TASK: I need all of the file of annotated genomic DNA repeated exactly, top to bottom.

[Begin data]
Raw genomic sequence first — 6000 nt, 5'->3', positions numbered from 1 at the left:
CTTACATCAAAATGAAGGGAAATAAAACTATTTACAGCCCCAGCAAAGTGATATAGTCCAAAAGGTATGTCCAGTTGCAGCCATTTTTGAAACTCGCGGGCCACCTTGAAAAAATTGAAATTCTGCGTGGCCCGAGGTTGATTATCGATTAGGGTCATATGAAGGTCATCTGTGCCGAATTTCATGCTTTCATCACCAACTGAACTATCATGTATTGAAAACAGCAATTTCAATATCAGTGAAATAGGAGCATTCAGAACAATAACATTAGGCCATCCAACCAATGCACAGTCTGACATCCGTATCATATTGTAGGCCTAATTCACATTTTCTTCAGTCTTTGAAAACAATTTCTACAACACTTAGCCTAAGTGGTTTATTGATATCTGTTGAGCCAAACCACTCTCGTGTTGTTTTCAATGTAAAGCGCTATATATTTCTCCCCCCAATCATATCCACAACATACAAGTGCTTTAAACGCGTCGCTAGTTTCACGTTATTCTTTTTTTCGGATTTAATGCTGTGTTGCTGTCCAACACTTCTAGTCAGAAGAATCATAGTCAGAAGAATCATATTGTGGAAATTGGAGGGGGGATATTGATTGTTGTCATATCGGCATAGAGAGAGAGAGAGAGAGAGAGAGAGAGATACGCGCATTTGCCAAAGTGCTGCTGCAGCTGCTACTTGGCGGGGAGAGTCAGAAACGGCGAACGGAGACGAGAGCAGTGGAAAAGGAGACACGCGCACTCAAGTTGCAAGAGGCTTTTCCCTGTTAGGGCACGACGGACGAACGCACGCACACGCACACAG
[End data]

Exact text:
Raw genomic sequence first — 6000 nt, 5'->3', positions numbered from 1 at the left:
CTTACATCAAAATGAAGGGAAATAAAACTATTTACAGCCCCAGCAAAGTGATATAGTCCAAAAGGTATGTCCAGTTGCAGCCATTTTTGAAACTCGCGGGCCACCTTGAAAAAATTGAAATTCTGCGTGGCCCGAGGTTGATTATCGATTAGGGTCATATGAAGGTCATCTGTGCCGAATTTCATGCTTTCATCACCAACTGAACTATCATGTATTGAAAACAGCAATTTCAATATCAGTGAAATAGGAGCATTCAGAACAATAACATTAGGCCATCCAACCAATGCACAGTCTGACATCCGTATCATATTGTAGGCCTAATTCACATTTTCTTCAGTCTTTGAAAACAATTTCTACAACACTTAGCCTAAGTGGTTTATTGATATCTGTTGAGCCAAACCACTCTCGTGTTGTTTTCAATGTAAAGCGCTATATATTTCTCCCCCCAATCATATCCACAACATACAAGTGCTTTAAACGCGTCGCTAGTTTCACGTTATTCTTTTTTTCGGATTTAATGCTGTGTTGCTGTCCAACACTTCTAGTCAGAAGAATCATAGTCAGAAGAATCATATTGTGGAAATTGGAGGGGGGATATTGATTGTTGTCATATCGGCATAGAGAGAGAGAGAGAGAGAGAGAGAGAGATACGCGCATTTGCCAAAGTGCTGCTGCAGCTGCTACTTGGCGGGGAGAGTCAGAAACGGCGAACGGAGACGAGAGCAGTGGAAAAGGAGACACGCGCACTCAAGTTGCAAGAGGCTTTTCCCTGTTAGGGCACGACGGACGAACGCACGCACACGCACACAG